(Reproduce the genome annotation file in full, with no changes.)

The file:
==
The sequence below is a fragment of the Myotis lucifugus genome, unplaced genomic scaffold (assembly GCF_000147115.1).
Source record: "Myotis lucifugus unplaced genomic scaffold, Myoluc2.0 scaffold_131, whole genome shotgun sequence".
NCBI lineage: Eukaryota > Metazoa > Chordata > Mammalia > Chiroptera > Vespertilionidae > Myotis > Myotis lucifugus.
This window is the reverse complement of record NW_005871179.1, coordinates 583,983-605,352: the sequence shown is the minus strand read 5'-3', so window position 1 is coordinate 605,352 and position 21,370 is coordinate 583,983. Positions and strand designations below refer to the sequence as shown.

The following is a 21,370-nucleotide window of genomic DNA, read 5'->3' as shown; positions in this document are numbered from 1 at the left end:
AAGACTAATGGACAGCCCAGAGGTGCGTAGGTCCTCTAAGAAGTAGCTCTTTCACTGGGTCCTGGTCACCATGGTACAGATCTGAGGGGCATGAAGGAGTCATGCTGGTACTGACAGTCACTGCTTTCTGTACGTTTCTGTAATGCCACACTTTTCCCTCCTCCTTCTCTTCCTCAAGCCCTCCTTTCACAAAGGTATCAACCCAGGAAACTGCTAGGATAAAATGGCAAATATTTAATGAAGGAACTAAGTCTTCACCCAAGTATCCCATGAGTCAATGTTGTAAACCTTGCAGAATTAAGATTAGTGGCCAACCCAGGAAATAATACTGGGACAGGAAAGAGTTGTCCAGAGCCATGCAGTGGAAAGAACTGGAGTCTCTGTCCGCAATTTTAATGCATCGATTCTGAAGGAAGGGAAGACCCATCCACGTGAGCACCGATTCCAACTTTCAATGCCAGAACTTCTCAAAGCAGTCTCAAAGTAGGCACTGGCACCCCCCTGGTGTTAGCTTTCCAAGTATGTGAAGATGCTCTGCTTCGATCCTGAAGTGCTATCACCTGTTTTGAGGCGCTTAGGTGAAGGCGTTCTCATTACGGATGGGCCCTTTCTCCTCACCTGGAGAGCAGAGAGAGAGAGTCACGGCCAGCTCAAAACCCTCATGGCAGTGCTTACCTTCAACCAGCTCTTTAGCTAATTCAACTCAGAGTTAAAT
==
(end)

The sequence below is a fragment of the Myotis lucifugus genome, unplaced genomic scaffold (assembly GCF_000147115.1).
Source record: "Myotis lucifugus unplaced genomic scaffold, Myoluc2.0 scaffold_131, whole genome shotgun sequence".
NCBI lineage: Eukaryota > Metazoa > Chordata > Mammalia > Chiroptera > Vespertilionidae > Myotis > Myotis lucifugus.
This window is the reverse complement of record NW_005871179.1, coordinates 583,983-605,352: the sequence shown is the minus strand read 5'-3', so window position 1 is coordinate 605,352 and position 21,370 is coordinate 583,983. Positions and strand designations below refer to the sequence as shown.

The following is a 21,370-nucleotide window of genomic DNA, read 5'->3' as shown; positions in this document are numbered from 1 at the left end:
AAGACTAATGGACAGCCCAGAGGTGCGTAGGTCCTCTAAGAAGTAGCTCTTTCACTGGGTCCTGGTCACCATGGTACAGATCTGAGGGGCATGAAGGAGTCATGCTGGTACTGACAGTCACTGCTTTCTGTACGTTTCTGTAATGCCACACTTTTCCCTCCTCCTTCTCTTCCTCAAGCCCTCCTTTCACAAAGGTATCAACCCAGGAAACTGCTAGGATAAAATGGCAAATATTTAATGAAGGAACTAAGTCTTCACCCAAGTATCCCATGAGTCAATGTTGTAAACCTTGCAGAATTAAGATTAGTGGCCAACCCAGGAAATAATACTGGGACAGGAAAGAGTTGTCCAGAGCCATGCAGTGGAAAGAACTGGAGTCTCTGTCCGCAATTTTAATGCATCGATTCTGAAGGAAGGGAAGACCCATCCACGTGAGCACCGATTCCAACTTTCAATGCCAGAACTTCTCAAAGCAGTCTCAAAGTAGGCACTGGCACCCCCCTGGTGTTAGCTTTCCAAGTATGTGAAGATGCTCTGCTTCGATCCTGAAGTGCTATCACCTGTTTTGAGGCGCTTAGGTGAAGGCGTTCTCATTACGGATGGGCCCTTTCTCCTCACCTGGAGAGCAGAGAGAGAGAGTCACGGCCAGCTCAAAACCCTCATGGCAGTGCTTACCTTCAACCAGCTCTTTAGCTAATTCAACTCAGAGTTAAAT